A new strategy to promote heritage and cultural tourism was launched by Tourism Minister Marthinus van Schalkwyk on Friday.
By growing heritage and cultural tourism, South Africawould develop its entire tourism sector, enhancing the country as a tourism destination, and create jobs, said Van Schalkwyk.
The strategy aimed to guide the integration of heritage and cultural resources into mainstream tourism. It would also stimulate sustainable livelihoods through heritage and cultural tourism products. The strategy also aimed to diversify the tourism sector and raise awareness of heritage and cultural resources.
Currently, South Africa was promoted around the wildlife experiences it could offer, he said.
Heritage and cultural tourism was the fastest emerging competitive niche within domestic and international tourism markets. This category accounted for 40% of international tourism. “The combination of culture, heritage, and tourism is therefore an extremely potent economic engine,” said Van Schalkwyk.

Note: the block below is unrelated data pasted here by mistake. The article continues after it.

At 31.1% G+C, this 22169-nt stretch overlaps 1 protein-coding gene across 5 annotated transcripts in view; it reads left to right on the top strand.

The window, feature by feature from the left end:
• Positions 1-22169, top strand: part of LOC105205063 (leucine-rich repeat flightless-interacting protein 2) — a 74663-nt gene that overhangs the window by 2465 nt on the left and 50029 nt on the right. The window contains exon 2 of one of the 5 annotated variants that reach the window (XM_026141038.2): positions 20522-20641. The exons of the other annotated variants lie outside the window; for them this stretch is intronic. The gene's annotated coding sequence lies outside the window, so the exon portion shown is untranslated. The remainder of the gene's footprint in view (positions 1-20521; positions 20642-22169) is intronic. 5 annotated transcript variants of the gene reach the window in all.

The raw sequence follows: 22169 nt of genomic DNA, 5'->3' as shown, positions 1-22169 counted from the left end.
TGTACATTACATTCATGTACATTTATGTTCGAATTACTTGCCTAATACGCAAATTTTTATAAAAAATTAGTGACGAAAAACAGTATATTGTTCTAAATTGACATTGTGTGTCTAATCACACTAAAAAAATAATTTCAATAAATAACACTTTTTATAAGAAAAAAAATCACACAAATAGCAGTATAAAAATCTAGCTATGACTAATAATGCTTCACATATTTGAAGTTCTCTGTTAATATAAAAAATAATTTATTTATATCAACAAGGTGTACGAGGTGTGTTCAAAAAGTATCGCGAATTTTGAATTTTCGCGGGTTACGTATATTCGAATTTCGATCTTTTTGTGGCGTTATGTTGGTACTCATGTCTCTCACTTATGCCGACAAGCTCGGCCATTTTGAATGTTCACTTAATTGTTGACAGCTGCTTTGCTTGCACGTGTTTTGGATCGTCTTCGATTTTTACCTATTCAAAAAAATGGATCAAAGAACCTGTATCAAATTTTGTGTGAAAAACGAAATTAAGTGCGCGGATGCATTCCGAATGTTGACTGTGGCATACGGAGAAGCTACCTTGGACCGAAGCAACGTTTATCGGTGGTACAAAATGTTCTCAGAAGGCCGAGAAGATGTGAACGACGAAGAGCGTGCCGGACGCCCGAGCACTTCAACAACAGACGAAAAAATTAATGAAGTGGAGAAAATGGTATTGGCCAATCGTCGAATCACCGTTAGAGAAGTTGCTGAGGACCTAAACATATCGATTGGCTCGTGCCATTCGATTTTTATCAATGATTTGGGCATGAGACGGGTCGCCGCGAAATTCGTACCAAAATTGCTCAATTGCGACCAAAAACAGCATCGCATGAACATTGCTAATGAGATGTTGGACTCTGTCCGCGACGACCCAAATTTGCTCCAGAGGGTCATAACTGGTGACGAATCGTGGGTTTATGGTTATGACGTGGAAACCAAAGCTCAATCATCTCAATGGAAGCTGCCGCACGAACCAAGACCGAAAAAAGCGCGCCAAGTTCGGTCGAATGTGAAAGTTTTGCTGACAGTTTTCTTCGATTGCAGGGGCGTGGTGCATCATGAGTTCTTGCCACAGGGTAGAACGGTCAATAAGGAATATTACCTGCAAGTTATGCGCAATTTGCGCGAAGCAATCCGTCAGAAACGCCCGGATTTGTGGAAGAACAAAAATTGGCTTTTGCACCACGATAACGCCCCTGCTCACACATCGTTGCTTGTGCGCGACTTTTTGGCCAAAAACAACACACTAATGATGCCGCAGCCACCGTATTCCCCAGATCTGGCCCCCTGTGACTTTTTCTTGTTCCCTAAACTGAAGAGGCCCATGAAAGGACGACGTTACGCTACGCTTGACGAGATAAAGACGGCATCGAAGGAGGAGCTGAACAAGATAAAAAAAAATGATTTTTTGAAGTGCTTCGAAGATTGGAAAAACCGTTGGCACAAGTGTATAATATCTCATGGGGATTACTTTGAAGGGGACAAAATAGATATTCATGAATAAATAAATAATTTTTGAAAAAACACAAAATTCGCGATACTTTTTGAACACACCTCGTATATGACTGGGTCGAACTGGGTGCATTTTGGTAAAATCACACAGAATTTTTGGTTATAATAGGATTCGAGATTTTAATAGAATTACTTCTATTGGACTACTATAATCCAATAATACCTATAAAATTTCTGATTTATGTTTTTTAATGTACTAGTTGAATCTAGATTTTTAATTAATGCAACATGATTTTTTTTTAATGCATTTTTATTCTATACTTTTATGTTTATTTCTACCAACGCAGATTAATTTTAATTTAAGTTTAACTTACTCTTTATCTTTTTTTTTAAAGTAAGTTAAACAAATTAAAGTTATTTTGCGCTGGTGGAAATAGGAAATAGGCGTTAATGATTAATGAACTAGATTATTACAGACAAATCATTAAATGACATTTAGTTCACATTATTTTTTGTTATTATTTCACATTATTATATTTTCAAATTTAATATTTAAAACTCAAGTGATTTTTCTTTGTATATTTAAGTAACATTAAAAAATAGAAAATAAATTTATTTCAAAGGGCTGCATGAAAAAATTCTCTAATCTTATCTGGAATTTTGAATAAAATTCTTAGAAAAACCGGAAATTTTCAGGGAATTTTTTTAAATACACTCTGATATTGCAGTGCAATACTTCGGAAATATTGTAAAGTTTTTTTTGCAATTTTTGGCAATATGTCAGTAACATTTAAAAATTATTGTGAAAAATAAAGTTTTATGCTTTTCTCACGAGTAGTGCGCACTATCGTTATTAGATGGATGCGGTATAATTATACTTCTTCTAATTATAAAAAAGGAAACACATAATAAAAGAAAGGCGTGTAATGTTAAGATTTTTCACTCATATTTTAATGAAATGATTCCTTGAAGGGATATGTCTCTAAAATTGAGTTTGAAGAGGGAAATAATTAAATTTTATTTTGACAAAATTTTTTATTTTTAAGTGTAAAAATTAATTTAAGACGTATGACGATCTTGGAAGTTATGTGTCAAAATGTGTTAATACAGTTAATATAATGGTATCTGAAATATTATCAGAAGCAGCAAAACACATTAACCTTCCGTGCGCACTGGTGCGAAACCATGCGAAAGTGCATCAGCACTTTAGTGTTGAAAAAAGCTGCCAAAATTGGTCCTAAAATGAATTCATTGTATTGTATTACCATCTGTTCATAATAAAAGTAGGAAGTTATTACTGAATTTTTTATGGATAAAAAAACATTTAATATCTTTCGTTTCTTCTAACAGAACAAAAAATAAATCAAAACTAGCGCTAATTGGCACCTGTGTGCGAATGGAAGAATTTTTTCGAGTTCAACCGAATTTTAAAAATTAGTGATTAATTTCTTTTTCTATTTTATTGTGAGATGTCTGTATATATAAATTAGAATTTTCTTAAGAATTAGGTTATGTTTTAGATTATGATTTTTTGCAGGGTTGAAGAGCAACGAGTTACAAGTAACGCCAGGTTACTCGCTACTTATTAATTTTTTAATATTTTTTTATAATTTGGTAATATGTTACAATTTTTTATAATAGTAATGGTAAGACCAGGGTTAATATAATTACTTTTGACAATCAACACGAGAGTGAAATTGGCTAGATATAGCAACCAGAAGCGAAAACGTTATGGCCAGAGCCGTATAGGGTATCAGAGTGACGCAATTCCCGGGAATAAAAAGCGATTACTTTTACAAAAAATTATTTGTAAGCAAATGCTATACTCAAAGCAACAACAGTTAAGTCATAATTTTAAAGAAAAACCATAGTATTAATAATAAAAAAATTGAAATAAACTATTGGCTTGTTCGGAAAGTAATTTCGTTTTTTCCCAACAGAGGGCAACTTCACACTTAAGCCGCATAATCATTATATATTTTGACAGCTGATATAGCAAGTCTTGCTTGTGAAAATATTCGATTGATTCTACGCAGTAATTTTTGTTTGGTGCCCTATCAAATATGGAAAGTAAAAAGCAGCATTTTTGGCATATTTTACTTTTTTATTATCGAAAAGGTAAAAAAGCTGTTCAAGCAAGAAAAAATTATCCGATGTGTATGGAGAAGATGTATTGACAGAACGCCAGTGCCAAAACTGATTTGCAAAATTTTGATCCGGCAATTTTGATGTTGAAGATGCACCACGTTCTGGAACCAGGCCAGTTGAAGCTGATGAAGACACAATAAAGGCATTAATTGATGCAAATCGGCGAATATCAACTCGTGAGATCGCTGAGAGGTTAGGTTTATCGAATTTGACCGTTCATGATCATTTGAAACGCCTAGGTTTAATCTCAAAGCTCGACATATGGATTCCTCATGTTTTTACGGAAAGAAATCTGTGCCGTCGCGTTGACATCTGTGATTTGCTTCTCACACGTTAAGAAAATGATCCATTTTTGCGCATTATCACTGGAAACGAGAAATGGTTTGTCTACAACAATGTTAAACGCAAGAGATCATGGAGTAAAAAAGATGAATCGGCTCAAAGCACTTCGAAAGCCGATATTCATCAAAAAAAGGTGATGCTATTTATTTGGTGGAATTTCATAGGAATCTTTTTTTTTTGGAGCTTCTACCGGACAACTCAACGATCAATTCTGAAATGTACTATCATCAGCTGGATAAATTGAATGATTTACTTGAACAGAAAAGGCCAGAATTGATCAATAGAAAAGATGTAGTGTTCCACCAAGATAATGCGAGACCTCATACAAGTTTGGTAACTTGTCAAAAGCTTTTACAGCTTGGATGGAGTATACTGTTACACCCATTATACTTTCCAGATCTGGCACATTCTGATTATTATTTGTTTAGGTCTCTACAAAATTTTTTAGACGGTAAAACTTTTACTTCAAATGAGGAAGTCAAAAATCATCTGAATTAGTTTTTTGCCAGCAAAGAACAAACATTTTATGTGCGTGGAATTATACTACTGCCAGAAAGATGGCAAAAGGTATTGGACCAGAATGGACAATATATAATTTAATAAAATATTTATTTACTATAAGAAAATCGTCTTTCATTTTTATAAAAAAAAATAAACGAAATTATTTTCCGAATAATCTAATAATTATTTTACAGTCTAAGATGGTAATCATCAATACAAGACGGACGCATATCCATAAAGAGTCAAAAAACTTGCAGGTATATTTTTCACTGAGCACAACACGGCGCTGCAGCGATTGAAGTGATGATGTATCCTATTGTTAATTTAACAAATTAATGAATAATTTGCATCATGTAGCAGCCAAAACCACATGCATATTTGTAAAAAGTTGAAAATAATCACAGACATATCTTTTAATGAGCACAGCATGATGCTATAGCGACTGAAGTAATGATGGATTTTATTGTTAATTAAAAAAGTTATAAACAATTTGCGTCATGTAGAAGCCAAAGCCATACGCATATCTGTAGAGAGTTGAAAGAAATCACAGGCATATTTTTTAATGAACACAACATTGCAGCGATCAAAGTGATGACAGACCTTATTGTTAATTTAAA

Cultural heritage tourism had provided opportunities for a wide range of SMMEs in the arts and crafts industry, cultural landscapes, and heritage sites and cultural festivals.
In developing the National Heritage and Cultural Strategy, the tourism department engaged with a range of stakeholders in the heritage and cultural fields, as well as the tourism sector, private sector, and local communities.
It would invest R6 million over three years for further development and active promotion of the eight World Heritage Sites in South Africa. These are: RobbenIsland, the Cradle of Humankind, Mapungubwe Cultural Landscape, the Isimangaliso Wetland Park, the uKhahlamba/Drakensberg Mountain Range, the Cape Floral Kingdom, the Richtersveld cultural landscape, and the Vredeford Dome.
A further R80 million would be invested over a three-year period in projects known for their “global significance”. These were the Dinosaur Interpretative Centre in Golden Gate’sHighlandsNational Park(R50 million over three years), the National Heritage Monument (R20 million over three years), and the First Indigenous Peoples’ Projects (KhoiSan) in Graaff-Reinet (R10 million over three years).
SA – the Good News via SAPA